Walk around Downtown Oakland these days and you will witness an open-air art museum.
Block by block, up and down Broadway and Telegraph and their cross streets, there are more than 1,000 beautiful and powerful murals that cover storefronts that reflect the values of our Oakland community.
They support Black Lives Matter and condemn police brutality, but the messages are too nuanced, different and thought-provoking to capture in a paragraph. The murals must be viewed in person.
One such mural, a Black Lives Matter mural on 15th and Webster, was completed by artists from the Bay Area Mural Project (BAMP), a nonprofit organization that facilitates and creates public art. Andre Jones, one of the artists for that mural, is the Executive Director of BAMP. He said he’s glad he’s able to take part in this movement and excited to be a part of change.
“Being an Oakland-based artist, and an artist who has lived in other parts of the country, I’ve seen gentrification, I’ve seen police brutality, it’s nothing new to me as I’ve travelled around this nation,” Jones says. “So I’m glad to see people having a conversation, on the macro and micro. There’s change that’s happening, from statues being pushed over to renaming of buildings. If people are opposed to that, you’re on the wrong side of history.”
As Jones is talking, he’s sitting with Rachel Wolfe-Goldsmith, the Creative Director for BAMP, near another Black Lives Matter mural they’re working on in the Fillmore District in San Francisco. Wolfe-Goldsmith says it’s “dope to have this conversation starting” and has hope that “this movement will make real change happen.”
“You can’t talk about police brutality without talking about prison reform without all these other levels and systems that racism is a part of,” she says.
Wolfe-Goldsmith and BAMP recently completed another mural, miles from Downtown Oakland in Sobrante Park, Deep East Oakland. The mural is on the corner of Lodestar Middle School, newest school in the Lighthouse Community Public School family, and covers two sides of the building.
The concept was designed by Lodestar students, who were supposed to take part in painting it as well, but were unable to when COVID-19 shut down learning at school. The mural is bright blue and green, a beautiful and peaceful outdoor setting with grass, trees and mountains that features students reading and enjoying nature. The bright mural especially stands out against the neighborhood backdrop, grey and industrial.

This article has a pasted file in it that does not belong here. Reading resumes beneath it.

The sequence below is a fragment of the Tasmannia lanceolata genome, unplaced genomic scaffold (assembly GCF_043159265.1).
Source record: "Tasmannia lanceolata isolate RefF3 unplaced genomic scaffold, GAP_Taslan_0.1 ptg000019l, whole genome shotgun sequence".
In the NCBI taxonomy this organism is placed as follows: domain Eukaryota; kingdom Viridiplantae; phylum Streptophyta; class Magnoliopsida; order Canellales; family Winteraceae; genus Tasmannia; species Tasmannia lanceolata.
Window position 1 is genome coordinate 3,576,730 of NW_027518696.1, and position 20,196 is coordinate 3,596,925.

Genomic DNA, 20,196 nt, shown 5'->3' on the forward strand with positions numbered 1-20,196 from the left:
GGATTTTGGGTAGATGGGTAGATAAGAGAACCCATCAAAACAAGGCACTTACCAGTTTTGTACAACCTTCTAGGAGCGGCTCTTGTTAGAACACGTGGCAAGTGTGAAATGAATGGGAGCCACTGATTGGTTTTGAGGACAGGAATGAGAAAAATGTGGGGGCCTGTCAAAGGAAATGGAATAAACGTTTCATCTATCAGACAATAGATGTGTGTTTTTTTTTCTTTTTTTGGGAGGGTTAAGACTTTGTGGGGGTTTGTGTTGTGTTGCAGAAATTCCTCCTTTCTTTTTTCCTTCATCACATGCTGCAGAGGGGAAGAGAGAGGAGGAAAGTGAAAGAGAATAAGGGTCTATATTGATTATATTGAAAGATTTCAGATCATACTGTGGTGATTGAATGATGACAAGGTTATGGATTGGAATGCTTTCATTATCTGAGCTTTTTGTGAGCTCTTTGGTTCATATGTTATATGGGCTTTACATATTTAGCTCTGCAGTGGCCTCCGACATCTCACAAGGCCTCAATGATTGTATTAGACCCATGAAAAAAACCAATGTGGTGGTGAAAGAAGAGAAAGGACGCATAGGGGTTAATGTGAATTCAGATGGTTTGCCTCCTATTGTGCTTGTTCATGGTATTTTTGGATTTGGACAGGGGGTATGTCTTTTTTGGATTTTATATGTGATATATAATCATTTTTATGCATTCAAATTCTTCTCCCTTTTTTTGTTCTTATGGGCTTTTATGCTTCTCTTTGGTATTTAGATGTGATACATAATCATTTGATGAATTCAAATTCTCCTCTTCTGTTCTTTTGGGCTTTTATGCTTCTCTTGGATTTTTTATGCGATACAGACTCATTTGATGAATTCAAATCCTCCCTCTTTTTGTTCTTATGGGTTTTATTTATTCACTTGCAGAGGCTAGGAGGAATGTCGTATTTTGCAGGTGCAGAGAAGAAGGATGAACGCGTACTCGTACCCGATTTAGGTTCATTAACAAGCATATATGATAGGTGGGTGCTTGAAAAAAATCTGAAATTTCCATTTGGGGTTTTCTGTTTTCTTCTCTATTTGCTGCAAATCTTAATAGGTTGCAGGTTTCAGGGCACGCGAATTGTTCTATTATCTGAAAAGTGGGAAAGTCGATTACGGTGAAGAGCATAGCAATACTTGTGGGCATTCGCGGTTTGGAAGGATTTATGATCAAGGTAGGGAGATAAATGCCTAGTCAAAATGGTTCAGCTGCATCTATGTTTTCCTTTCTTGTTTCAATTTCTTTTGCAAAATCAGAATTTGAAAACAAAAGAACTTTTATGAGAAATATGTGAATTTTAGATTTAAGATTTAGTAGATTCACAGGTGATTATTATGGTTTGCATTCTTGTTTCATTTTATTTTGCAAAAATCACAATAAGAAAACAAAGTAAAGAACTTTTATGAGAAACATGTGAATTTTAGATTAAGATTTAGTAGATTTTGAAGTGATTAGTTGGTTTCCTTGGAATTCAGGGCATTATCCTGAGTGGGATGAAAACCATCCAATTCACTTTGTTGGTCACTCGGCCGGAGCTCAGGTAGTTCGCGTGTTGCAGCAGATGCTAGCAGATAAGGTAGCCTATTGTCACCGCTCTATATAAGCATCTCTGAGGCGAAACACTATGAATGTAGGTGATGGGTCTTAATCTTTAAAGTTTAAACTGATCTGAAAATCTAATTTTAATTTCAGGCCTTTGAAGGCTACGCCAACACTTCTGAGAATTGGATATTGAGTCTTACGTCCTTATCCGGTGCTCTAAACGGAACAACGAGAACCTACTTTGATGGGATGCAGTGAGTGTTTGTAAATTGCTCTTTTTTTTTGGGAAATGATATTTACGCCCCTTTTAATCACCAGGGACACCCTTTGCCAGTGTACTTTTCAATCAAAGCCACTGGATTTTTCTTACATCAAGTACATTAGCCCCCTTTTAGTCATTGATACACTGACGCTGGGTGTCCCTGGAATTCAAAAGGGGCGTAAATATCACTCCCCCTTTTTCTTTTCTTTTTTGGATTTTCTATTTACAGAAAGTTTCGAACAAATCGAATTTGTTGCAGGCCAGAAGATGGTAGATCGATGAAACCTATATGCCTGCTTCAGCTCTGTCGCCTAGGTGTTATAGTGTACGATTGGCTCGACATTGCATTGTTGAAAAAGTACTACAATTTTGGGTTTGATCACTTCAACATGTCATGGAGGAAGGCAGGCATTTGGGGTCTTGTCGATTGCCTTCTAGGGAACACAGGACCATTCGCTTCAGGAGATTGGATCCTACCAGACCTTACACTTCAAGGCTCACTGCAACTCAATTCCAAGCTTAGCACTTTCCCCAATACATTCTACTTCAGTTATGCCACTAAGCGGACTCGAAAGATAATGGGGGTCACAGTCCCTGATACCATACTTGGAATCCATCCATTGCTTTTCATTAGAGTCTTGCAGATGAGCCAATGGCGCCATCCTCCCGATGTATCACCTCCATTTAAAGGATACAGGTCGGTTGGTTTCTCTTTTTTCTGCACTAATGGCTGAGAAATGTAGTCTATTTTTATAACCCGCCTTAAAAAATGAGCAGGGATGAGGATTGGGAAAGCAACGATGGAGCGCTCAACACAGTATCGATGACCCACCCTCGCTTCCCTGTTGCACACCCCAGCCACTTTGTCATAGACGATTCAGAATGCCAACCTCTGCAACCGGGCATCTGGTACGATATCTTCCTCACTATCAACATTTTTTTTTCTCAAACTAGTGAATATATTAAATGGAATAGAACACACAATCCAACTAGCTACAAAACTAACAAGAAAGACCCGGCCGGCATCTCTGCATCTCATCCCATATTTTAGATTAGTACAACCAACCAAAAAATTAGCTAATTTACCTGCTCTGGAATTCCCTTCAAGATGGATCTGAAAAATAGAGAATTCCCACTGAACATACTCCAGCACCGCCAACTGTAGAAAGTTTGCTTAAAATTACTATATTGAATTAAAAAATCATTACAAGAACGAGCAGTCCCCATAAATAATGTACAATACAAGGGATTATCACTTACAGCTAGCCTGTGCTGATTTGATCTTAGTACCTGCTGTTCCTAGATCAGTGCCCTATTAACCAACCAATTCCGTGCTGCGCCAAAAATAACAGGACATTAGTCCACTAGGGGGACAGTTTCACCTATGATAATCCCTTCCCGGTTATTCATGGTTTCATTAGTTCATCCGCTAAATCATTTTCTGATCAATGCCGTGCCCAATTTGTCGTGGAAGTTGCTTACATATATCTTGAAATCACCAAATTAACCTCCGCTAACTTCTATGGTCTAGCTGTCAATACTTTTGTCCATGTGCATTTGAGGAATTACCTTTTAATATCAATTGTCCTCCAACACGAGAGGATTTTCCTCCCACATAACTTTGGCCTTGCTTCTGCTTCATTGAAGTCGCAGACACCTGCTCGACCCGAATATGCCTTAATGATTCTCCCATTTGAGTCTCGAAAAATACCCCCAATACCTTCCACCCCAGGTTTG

Corbrae Smith is the Making Arts and Design teacher at Lodestar, and a founding teacher there. He says that the mural captures how Lodestar students perceive Oakland. “They’re looking at the city from their perspective,” Smith says. “Adults can be really jaded the more they understand how the world is actually working. For them, they’re out there with their friends, that’s how they view Oakland and their neighborhood, regardless of its issues. I think it’s a beautiful thing.”
When Lodestar secured the building, Smith broached the idea of students contributing to a mural on the school. He had previously met Jones, and they discussed a project that would include students in the entire process. BAMP facilitated a workshop with the students to talk about how they envision Oakland and Sobrante Park: symbolism, images that create feelings, and sketch out what the mural would become.
“It can be hard to imagine a process they’ve never done,” she says. “We stoked the fires talking about symbology and the different kinds of symbols we see in our everyday life, and what they see representing their neighborhood. A lot of it was togetherness, friendship, music, ‘I like to read, we like to play soccer.’
“We got some deeper insights from kids who grew up in the struggle and were like, ‘Yeah, this neighborhood is really rough and I’ve seen challenges.’ There’s the reality of it, too. We got a multitude of stories, everyone’s story is different.”
Smith says that “any mural depicting Black and Brown kids doing more than what the world perceives them doing is powerful.”
“Black kids are looked at older all the time, like they don’t hurt and can take more pain,” Smith says. “They’re looked at as older than they actually are. They’re innocence is taken away so early. So depicting Black and Brown kids and educators being educated and having fun fights the constant narrative that we’re up to no good.
“The reputation of Sobrante Park is unfortunate,” Smith says. “I’m hoping that with this mural and in general what our school represents, and what’s happening now with everyone being educated around their own biases and negative perception of people of color, can stand there and show people that people of color are more than what you think we are.
“We’re educated, we’re trying to have fun, we’re trying to just be who we are. It’s a very timely mural and fits perfectly with the narrative we’re trying to push on America right now.”